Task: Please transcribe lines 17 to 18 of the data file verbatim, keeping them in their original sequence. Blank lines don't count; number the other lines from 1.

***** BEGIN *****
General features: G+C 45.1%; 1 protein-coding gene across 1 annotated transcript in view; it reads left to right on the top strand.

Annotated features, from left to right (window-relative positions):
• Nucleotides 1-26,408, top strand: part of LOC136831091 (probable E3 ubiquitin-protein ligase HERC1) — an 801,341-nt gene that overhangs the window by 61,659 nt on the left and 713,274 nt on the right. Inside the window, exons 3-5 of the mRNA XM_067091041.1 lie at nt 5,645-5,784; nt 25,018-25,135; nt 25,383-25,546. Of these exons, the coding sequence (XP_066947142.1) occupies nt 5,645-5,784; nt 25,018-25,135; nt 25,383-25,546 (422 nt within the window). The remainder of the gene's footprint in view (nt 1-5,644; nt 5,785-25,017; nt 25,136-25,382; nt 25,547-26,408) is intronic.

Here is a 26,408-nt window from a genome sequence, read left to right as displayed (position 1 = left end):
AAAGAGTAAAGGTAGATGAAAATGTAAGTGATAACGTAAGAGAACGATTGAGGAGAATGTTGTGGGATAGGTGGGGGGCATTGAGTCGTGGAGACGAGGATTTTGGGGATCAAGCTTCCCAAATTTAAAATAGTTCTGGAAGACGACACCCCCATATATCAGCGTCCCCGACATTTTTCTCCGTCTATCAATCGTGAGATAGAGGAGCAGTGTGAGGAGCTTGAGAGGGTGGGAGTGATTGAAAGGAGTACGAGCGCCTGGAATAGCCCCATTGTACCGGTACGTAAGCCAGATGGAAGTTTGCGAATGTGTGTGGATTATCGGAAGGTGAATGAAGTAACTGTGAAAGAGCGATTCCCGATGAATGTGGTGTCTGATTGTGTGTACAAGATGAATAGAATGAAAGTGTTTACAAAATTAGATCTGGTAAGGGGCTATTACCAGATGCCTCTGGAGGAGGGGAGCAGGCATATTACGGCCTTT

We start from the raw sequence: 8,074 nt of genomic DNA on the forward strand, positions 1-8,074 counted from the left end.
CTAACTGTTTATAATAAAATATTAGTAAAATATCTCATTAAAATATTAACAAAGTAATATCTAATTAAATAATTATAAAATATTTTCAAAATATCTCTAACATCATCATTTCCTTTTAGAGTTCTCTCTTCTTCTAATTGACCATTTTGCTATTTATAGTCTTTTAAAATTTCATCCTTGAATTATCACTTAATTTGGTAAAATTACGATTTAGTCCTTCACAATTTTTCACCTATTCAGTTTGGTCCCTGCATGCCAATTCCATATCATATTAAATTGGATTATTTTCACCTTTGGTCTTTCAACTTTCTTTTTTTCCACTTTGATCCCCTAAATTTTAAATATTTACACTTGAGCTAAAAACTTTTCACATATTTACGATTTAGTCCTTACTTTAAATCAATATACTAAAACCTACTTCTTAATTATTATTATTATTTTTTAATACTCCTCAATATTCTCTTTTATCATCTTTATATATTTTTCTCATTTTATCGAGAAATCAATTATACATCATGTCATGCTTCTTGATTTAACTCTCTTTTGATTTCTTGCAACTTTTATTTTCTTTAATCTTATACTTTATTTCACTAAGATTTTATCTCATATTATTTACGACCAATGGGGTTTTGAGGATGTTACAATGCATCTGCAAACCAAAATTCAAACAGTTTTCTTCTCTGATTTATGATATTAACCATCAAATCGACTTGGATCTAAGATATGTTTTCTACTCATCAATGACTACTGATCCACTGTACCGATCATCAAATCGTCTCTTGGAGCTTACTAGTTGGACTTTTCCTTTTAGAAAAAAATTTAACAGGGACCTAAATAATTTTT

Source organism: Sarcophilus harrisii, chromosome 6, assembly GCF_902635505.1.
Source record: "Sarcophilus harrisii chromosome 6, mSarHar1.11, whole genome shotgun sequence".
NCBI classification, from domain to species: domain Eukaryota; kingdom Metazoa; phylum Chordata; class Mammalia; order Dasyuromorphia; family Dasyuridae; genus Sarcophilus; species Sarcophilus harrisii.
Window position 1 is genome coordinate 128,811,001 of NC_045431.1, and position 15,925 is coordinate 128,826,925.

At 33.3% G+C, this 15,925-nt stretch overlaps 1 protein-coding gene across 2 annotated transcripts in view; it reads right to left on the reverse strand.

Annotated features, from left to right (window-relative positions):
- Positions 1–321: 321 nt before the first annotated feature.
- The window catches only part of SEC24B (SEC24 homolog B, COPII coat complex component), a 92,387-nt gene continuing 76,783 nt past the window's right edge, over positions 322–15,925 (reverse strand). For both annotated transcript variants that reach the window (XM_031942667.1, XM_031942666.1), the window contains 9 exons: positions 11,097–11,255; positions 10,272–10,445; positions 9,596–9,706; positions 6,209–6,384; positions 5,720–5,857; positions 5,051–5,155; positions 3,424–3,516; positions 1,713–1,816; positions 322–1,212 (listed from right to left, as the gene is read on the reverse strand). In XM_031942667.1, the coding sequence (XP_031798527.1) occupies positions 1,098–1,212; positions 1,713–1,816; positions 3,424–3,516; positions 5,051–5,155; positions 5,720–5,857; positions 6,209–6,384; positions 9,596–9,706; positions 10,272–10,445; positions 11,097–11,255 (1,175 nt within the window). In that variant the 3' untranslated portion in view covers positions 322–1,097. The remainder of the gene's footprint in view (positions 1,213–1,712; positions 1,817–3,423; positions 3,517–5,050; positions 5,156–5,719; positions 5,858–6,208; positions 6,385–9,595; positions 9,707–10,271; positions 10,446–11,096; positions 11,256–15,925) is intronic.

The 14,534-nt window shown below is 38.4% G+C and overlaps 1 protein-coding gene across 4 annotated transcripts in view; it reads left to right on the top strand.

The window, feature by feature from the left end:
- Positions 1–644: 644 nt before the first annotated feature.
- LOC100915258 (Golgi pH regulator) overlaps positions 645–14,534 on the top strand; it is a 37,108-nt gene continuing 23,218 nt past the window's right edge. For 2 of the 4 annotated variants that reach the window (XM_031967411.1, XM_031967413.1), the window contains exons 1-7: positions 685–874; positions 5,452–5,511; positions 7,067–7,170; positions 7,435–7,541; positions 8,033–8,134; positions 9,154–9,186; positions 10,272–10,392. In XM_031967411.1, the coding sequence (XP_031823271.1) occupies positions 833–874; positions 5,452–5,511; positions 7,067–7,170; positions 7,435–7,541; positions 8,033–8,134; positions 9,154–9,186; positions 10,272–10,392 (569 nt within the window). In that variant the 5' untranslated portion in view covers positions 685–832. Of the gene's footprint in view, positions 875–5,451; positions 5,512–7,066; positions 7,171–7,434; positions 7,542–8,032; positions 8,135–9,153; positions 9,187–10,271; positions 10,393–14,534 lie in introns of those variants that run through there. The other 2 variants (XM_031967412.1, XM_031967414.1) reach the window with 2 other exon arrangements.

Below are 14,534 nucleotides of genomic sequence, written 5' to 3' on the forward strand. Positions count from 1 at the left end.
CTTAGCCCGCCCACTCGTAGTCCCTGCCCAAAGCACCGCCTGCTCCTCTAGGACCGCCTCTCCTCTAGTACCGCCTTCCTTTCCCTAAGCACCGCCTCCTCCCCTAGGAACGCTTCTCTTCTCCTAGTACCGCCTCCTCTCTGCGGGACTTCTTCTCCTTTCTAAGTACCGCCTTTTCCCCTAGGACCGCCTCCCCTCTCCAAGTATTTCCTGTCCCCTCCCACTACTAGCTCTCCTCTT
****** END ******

The window, feature by feature from the left end:
- Positions 1–644: 644 nt before the first annotated feature.